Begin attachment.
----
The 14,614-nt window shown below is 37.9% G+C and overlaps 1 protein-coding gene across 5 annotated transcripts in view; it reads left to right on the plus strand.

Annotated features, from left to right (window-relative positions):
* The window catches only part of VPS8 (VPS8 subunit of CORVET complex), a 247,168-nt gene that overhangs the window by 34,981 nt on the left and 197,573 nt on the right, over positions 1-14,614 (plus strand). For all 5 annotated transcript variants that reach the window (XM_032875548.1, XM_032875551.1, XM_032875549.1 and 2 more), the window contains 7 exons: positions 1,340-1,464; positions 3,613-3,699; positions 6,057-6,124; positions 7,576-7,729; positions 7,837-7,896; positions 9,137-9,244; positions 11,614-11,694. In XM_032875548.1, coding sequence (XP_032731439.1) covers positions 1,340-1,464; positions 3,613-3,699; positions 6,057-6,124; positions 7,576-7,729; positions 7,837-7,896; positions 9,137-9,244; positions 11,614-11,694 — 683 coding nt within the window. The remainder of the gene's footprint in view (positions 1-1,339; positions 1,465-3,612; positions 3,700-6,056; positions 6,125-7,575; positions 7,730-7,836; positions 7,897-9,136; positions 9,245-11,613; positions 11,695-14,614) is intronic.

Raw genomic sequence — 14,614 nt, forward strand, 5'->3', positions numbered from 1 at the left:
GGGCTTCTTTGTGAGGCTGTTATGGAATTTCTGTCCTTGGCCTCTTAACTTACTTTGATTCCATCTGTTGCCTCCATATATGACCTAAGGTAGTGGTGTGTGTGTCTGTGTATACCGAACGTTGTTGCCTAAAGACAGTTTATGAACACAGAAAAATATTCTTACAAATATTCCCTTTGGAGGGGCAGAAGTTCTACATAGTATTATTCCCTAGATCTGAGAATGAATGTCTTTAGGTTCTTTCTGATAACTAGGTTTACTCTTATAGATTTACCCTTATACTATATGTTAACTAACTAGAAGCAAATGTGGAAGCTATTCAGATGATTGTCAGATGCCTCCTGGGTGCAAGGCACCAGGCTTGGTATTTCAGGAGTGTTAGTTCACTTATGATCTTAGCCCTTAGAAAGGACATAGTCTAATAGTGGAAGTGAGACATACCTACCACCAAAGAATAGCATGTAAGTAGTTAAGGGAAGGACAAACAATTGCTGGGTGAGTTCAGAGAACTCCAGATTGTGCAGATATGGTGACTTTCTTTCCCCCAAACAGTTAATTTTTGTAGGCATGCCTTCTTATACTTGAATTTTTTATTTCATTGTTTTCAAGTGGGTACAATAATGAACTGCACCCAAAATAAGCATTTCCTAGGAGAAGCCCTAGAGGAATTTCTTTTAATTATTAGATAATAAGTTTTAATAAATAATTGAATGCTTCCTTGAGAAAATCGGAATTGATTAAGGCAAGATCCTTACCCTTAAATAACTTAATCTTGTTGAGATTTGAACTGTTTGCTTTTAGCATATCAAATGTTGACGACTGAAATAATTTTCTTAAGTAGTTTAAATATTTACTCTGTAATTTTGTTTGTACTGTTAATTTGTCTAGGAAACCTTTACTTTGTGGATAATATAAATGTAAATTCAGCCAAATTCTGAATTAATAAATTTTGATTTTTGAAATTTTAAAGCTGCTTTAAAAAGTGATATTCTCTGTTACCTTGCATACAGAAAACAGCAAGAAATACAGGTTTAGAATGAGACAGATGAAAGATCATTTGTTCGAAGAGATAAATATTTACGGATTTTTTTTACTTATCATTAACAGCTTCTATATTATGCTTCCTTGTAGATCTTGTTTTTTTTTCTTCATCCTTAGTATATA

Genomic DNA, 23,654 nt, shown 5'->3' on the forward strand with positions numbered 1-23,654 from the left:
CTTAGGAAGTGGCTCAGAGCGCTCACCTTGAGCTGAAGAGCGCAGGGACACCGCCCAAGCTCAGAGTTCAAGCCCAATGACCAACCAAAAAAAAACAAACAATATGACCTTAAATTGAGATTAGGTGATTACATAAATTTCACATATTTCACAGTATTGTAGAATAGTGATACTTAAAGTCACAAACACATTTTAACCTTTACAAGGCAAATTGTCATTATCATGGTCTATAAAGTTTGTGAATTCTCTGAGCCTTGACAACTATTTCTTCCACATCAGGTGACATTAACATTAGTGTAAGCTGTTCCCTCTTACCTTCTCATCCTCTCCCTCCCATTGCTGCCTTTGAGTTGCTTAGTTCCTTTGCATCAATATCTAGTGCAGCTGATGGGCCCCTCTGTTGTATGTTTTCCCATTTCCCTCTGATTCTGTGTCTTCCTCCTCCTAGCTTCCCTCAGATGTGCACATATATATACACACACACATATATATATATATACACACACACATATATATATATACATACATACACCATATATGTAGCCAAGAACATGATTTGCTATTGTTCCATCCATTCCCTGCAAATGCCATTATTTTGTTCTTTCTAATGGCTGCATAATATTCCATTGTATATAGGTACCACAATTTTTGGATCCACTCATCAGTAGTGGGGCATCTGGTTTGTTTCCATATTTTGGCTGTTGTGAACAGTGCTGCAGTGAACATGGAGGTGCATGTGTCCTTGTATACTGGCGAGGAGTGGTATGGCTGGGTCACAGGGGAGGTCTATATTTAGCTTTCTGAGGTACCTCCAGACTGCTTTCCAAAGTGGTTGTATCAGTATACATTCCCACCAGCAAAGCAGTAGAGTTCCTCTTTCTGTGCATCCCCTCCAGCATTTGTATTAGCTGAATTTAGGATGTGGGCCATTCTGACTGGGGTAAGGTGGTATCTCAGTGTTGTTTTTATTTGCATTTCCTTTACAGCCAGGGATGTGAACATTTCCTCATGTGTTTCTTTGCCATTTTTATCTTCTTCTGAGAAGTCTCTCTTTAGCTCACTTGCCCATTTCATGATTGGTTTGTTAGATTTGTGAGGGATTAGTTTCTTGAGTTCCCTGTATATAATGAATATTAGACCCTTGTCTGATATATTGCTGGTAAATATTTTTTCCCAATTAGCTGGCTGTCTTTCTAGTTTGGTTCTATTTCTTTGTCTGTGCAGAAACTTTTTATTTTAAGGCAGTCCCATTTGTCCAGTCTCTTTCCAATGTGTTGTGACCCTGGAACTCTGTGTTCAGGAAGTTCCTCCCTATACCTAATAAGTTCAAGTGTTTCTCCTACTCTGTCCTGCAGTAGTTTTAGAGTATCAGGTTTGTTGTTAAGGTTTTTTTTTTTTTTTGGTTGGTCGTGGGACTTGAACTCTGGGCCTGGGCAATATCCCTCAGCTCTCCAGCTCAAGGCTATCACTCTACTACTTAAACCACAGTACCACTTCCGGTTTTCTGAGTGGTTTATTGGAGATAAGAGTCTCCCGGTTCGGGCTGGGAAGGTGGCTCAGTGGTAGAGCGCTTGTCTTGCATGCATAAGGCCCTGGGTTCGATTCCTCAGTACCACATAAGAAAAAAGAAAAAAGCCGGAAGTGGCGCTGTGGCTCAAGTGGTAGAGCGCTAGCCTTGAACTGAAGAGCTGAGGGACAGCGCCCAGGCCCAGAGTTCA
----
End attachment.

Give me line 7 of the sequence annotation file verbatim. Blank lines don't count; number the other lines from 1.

CTTAGGAAGTGGCTCAGAGCGCTCACCTTGAGCTGAAGAGCGCAGGGACACCGCCCAAGCTCAGAGTTCAAGCCCAATGACCAACCAAAAAAAAACAAACAATATGACCTTAAATTGAGATTAGGTGATTACATAAATTTCACATATTTCACAGTATTGTAGAATAGTGATACTTAAAGTCACAAACACATTTTAACCTTTACAAGGCAAATTGTCATTATCATGGTCTATAAAGTTTGTGAATTCTCTGAGCCTTGACAACTATTTCTTCCACATCAGGTGACATTAACATTAGTGTAAGCTGTTCCCTCTTACCTTCTCATCCTCTCCCTCCCATTGCTGCCTTTGAGTTGCTTAGTTCCTTTGCATCAATATCTAGTGCAGCTGATGGGCCCCTCTGTTGTATGTTTTCCCATTTCCCTCTGATTCTGTGTCTTCCTCCTCCTAGCTTCCCTCAGATGTGCACATATATATACACACACACATATATATATATATACACACACACATATATATATATACATACATACACCATATATGTAGCCAAGAACATGATTTGCTATTGTTCCATCCATTCCCTGCAAATGCCATTATTTTGTTCTTTCTAATGGCTGCATAATATTCCATTGTATATAGGTACCACAATTTTTGGATCCACTCATCAGTAGTGGGGCATCTGGTTTGTTTCCATATTTTGGCTGTTGTGAACAGTGCTGCAGTGAACATGGAGGTGCATGTGTCCTTGTATACTGGCGAGGAGTGGTATGGCTGGGTCACAGGGGAGGTCTATATTTAGCTTTCTGAGGTACCTCCAGACTGCTTTCCAAAGTGGTTGTATCAGTATACATTCCCACCAGCAAAGCAGTAGAGTTCCTCTTTCTGTGCATCCCCTCCAGCATTTGTATTAGCTGAATTTAGGATGTGGGCCATTCTGACTGGGGTAAGGTGGTATCTCAGTGTTGTTTTTATTTGCATTTCCTTTACAGCCAGGGATGTGAACATTTCCTCATGTGTTTCTTTGCCATTTTTATCTTCTTCTGAGAAGTCTCTCTTTAGCTCACTTGCCCATTTCATGATTGGTTTGTTAGATTTGTGAGGGATTAGTTTCTTGAGTTCCCTGTATATAATGAATATTAGACCCTTGTCTGATATATTGCTGGTAAATATTTTTTCCCAATTAGCTGGCTGTCTTTCTAGTTTGGTTCTATTTCTTTGTCTGTGCAGAAACTTTTTATTTTAAGGCAGTCCCATTTGTCCAGTCTCTTTCCAATGTGTTGTGACCCTGGAACTCTGTGTTCAGGAAGTTCCTCCCTATACCTAATAAGTTCAAGTGTTTCTCCTACTCTGTCCTGCAGTAGTTTTAGAGTATCAGGTTTGTTGTTAAGGTTTTTTTTTTTTTTTGGTTGGTCGTGGGACTTGAACTCTGGGCCTGGGCAATATCCCTCAGCTCTCCAGCTCAAGGCTATCACTCTACTACTTAAACCACAGTACCACTTCCGGTTTTCTGAGTGGTTTATTGGAGATAAGAGTCTCCCGGTTCGGGCTGGGAAGGTGGCTCAGTGGTAGAGCGCTTGTCTTGCATGCATAAGGCCCTGGGTTCGATTCCTCAGTACCACATAAGAAAAAAGAAAAAAGCCGGAAGTGGCGCTGTGGCTCAAGTGGTAGAGCGCTAGCCTTGAACTGAAGAGCTGAGGGACAGCGCCCAGGCCCAGAGTTCA